Israel Security Agency uses Facebook to reach out to young Palestinians – report

Israeli West Bank barrier

AN ARTICLE PUBLISHED LAST month in one of Israel’s leading newspapers, Haaretz, shed light on how the Israel Security Agency (ISA) is using Facebook to combat militant groups in the Palestinian occupied territories, namely the West Bank and the Gaza Strip. According to the article’s author, Amira Hess, the ISA operates about 35 Arabic-language profile pages on Facebook, which are accessible in the various Palestinian areas under Israeli occupation.

ISA case officers (agent handlers) with Arabic monikers are in charge of various regions. For example, the officer in charge of the Hebron area is known as “Captain Eid”, the officer in charge of the Al-Amari refugee camp is known as “Captain Zaker”, and so on. Every Facebook profile page has a telephone number for users to send messages using WhatsApp. In addition, a general Facebook page of the ISA was opened under the heading in Arabic, “Badna Naish” (“Want to Live” in Arabic).

The transition to using Facebook pages is in the spirit of the times, and reflects the fact that many younger Palestinians receive their daily news through social networks, and not through traditional media, such as radio or television. The purpose of the ISA’s open-referral method using Facebook is to talk to the Palestinian population directly, and especially to the younger generation, who is very active on social networks. This also allows social media users to pass on security information to thwart terrorist attacks without disclosing their identity. The Facebook pages also serve the ISA as a tool for recruiting Palestinians who are willing to help Israel.

Additionally, the ISA uses Facebook’s pages to warn Palestinians who plan terrorist acts before they go into action. Here are some examples of the use of Facebook’s pages: In March of this year, an ISA case officer using the moniker “Captain Eid” wrote on his Facebook page covering the Hebron area that he called several masked men who fired shots in the air while welcoming the released terrorist Mahmoud Hushia, and warned them that their identities were known. “In their deeds, they will be punished. Please stay away from unnecessary problems”, wrote Captain Eid.

Another example is that the ISA recently located on Facebook the intention of a young Palestinian to carry out a stabbing attack; the ISA case officer called the young man’s father and warned him of the consequences of the attack planned by his son, thus preventing the attack. One of the common Arabic-language messages used by ISA case officers on Facebook, and addressed to the Palestinian population, is: “If you did anything against the State of Israel, you will be sure that the GSS [another name for the ISA] is on its way to you”.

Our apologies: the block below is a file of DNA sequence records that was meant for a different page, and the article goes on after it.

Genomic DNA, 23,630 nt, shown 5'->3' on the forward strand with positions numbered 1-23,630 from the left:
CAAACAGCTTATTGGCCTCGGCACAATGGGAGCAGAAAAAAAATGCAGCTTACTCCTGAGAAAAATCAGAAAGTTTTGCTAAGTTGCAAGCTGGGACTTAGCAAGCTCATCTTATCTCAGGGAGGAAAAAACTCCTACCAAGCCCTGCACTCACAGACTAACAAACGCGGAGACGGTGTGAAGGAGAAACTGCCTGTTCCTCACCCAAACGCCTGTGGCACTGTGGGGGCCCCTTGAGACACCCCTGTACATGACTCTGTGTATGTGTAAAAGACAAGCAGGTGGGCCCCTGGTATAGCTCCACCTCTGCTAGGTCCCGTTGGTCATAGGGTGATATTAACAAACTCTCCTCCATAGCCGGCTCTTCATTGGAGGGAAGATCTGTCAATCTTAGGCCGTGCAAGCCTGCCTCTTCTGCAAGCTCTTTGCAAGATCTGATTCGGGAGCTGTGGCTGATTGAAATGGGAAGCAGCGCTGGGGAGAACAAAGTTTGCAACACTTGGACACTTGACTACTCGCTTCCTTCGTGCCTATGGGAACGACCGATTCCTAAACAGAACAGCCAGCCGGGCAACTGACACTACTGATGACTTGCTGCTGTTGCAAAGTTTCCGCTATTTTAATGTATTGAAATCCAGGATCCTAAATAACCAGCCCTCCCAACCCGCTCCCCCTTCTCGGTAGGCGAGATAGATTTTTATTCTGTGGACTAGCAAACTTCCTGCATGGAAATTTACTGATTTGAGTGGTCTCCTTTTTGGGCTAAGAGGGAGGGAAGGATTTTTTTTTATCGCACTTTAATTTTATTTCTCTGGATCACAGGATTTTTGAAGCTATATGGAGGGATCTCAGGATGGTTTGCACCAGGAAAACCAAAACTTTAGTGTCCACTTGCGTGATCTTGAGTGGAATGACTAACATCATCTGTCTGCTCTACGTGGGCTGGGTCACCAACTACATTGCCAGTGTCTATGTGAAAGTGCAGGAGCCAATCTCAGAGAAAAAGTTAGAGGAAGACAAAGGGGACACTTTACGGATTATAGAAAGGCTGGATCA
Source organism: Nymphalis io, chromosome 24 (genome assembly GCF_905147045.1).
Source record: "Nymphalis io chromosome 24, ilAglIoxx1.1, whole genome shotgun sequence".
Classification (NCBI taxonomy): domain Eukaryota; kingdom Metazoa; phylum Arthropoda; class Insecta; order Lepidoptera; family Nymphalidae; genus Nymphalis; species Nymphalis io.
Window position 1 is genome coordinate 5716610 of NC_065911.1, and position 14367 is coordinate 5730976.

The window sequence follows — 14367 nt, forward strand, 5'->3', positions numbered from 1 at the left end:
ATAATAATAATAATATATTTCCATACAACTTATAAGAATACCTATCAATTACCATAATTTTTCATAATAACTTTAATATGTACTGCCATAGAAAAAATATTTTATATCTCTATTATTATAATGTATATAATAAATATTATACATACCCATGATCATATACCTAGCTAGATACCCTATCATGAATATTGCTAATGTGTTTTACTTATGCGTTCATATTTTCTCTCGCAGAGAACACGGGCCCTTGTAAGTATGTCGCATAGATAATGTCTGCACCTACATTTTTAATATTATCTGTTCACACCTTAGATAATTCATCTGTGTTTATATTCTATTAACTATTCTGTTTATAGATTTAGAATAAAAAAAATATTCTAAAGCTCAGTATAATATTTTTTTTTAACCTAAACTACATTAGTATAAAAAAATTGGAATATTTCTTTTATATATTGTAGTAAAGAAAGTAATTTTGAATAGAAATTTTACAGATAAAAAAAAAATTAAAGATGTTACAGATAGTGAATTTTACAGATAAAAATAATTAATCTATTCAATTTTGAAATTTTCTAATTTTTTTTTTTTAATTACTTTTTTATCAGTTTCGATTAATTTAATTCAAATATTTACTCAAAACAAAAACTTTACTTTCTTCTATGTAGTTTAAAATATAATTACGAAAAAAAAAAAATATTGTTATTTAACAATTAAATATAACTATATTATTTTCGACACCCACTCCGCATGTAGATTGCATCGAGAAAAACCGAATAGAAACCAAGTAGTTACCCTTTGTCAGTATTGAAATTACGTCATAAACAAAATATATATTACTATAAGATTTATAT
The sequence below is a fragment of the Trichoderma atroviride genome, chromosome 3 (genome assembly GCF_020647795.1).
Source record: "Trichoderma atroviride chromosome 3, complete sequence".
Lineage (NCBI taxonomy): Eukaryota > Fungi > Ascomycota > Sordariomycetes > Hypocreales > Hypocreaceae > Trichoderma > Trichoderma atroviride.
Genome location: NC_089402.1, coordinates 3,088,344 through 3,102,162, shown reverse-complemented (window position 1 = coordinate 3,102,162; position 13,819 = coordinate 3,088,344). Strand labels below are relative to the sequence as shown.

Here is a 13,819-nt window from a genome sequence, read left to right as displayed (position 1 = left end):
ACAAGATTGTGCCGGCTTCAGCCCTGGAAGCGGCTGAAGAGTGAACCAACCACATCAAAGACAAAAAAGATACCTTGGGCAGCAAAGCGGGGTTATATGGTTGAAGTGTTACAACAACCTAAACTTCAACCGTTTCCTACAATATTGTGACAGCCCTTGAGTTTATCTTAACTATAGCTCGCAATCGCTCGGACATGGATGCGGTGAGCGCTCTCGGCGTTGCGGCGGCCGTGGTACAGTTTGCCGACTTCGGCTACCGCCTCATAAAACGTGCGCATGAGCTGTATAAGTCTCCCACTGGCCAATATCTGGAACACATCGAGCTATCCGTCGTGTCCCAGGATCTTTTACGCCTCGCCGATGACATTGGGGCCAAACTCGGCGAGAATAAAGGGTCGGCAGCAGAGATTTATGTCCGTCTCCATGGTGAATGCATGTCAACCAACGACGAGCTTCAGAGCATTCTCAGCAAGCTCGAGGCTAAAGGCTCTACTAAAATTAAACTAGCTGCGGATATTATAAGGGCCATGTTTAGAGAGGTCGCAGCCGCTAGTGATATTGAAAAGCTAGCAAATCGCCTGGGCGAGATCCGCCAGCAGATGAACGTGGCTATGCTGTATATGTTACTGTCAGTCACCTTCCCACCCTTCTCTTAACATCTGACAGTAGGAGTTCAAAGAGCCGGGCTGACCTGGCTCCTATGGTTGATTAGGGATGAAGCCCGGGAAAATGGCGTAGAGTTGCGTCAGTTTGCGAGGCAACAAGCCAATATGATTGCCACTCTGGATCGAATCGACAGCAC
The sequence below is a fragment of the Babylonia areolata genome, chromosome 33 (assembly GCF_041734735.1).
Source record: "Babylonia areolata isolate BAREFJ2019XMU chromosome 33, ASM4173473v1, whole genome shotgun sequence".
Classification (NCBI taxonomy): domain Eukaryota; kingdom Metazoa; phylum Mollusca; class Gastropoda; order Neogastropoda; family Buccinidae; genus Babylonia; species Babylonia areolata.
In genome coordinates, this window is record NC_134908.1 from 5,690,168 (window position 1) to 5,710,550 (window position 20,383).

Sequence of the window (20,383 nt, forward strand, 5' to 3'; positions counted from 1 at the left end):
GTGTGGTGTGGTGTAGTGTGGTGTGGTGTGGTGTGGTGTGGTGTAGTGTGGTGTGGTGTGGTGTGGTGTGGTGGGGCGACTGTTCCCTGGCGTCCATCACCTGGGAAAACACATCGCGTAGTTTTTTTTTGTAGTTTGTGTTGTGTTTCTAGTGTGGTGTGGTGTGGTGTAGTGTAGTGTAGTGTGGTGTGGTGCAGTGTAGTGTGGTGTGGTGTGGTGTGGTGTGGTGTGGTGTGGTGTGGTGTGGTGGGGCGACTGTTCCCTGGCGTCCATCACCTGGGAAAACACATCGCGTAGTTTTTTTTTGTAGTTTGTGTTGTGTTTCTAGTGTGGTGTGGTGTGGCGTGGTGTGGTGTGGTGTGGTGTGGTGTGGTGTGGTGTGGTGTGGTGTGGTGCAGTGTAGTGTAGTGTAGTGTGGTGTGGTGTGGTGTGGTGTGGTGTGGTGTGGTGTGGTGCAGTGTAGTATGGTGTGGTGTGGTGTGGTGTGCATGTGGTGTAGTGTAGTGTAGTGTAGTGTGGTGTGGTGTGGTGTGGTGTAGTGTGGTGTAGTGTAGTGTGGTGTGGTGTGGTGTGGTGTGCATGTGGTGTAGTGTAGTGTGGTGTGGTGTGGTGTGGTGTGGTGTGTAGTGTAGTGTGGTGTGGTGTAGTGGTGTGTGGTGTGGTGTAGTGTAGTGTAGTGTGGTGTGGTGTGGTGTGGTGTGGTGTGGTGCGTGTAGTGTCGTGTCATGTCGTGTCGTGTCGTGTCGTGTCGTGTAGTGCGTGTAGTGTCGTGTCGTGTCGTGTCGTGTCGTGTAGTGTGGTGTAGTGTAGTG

The ISA also combines the increased use of social networks with telephone warnings, especially in the Gaza Strip, where its activities are more limited due to the tight control of the Hamas movement. Residents of the Gaza Strip receive phone calls from Israeli ISA officers warning them not to allow terrorist operatives to hide rockets near their homes, or participate in demonstrations on the border fence with Israel. According to sources in the Gaza Strip, during the “Return March” project, the ISA issued warnings on social media to the younger Palestinian population about participating in demonstrations on the border fence, or in attempts to infiltrate Israeli territory.

The ISA reportedly believes that this innovative activity of keeping an interactive connection with the Palestinian population, especially with the younger generation, is effective. The agency views it as helpful in counter-terrorist efforts and also in receiving early-warning information.

Author: Avner Barnea | Date: 07 December 2021 | Permalink

Dr. Avner Barnea is research fellow at the National Security Studies Center of the University of Haifa in Israel. He served as a senior officer in the Israel Security Agency (ISA).

About intelNews
Expert news and commentary on intelligence, espionage, spies and spying, by Dr. Joseph Fitsanakis and Ian Allen.

We welcome informed comments and corrections. Comments attacking or deriding the author(s), instead of addressing the content of articles, will NOT be approved for publication.

Fill in your details below or click an icon to log in:

WordPress.com Logo

You are commenting using your WordPress.com account. Log Out /  Change )

Google photo

You are commenting using your Google account. Log Out /  Change )

Twitter picture

You are commenting using your Twitter account. Log Out /  Change )

Facebook photo

You are commenting using your Facebook account. Log Out /  Change )

Connecting to %s

%d bloggers like this: